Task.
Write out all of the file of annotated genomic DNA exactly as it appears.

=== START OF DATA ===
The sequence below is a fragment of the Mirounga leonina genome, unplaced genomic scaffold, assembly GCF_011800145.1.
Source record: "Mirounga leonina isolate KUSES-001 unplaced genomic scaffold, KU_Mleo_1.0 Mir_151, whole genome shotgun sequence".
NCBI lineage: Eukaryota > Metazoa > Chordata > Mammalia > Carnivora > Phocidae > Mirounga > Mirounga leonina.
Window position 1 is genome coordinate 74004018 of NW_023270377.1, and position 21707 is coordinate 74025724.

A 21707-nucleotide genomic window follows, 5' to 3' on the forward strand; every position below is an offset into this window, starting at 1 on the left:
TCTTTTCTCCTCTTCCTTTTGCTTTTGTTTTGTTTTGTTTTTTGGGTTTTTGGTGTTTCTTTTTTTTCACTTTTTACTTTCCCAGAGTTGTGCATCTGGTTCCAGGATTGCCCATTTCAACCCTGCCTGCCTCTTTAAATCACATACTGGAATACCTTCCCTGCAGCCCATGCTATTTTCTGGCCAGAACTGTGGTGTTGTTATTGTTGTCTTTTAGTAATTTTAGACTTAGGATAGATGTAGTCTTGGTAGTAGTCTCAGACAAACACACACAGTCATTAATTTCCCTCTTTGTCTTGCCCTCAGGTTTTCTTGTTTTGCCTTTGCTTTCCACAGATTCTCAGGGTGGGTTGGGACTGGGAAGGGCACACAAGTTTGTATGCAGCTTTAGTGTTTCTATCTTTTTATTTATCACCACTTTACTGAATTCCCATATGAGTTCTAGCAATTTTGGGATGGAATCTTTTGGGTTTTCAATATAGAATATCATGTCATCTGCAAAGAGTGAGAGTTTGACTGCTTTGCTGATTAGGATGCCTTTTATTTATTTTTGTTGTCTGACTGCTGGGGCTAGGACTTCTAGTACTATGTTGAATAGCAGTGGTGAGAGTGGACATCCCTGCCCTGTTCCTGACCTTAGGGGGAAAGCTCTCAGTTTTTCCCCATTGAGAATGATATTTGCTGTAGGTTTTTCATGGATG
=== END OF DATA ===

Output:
The sequence below is a fragment of the Mirounga leonina genome, unplaced genomic scaffold, assembly GCF_011800145.1.
Source record: "Mirounga leonina isolate KUSES-001 unplaced genomic scaffold, KU_Mleo_1.0 Mir_151, whole genome shotgun sequence".
NCBI lineage: Eukaryota > Metazoa > Chordata > Mammalia > Carnivora > Phocidae > Mirounga > Mirounga leonina.
Window position 1 is genome coordinate 74004018 of NW_023270377.1, and position 21707 is coordinate 74025724.

A 21707-nucleotide genomic window follows, 5' to 3' on the forward strand; every position below is an offset into this window, starting at 1 on the left:
TCTTTTCTCCTCTTCCTTTTGCTTTTGTTTTGTTTTGTTTTTTGGGTTTTTGGTGTTTCTTTTTTTTCACTTTTTACTTTCCCAGAGTTGTGCATCTGGTTCCAGGATTGCCCATTTCAACCCTGCCTGCCTCTTTAAATCACATACTGGAATACCTTCCCTGCAGCCCATGCTATTTTCTGGCCAGAACTGTGGTGTTGTTATTGTTGTCTTTTAGTAATTTTAGACTTAGGATAGATGTAGTCTTGGTAGTAGTCTCAGACAAACACACACAGTCATTAATTTCCCTCTTTGTCTTGCCCTCAGGTTTTCTTGTTTTGCCTTTGCTTTCCACAGATTCTCAGGGTGGGTTGGGACTGGGAAGGGCACACAAGTTTGTATGCAGCTTTAGTGTTTCTATCTTTTTATTTATCACCACTTTACTGAATTCCCATATGAGTTCTAGCAATTTTGGGATGGAATCTTTTGGGTTTTCAATATAGAATATCATGTCATCTGCAAAGAGTGAGAGTTTGACTGCTTTGCTGATTAGGATGCCTTTTATTTATTTTTGTTGTCTGACTGCTGGGGCTAGGACTTCTAGTACTATGTTGAATAGCAGTGGTGAGAGTGGACATCCCTGCCCTGTTCCTGACCTTAGGGGGAAAGCTCTCAGTTTTTCCCCATTGAGAATGATATTTGCTGTAGGTTTTTCATGGATG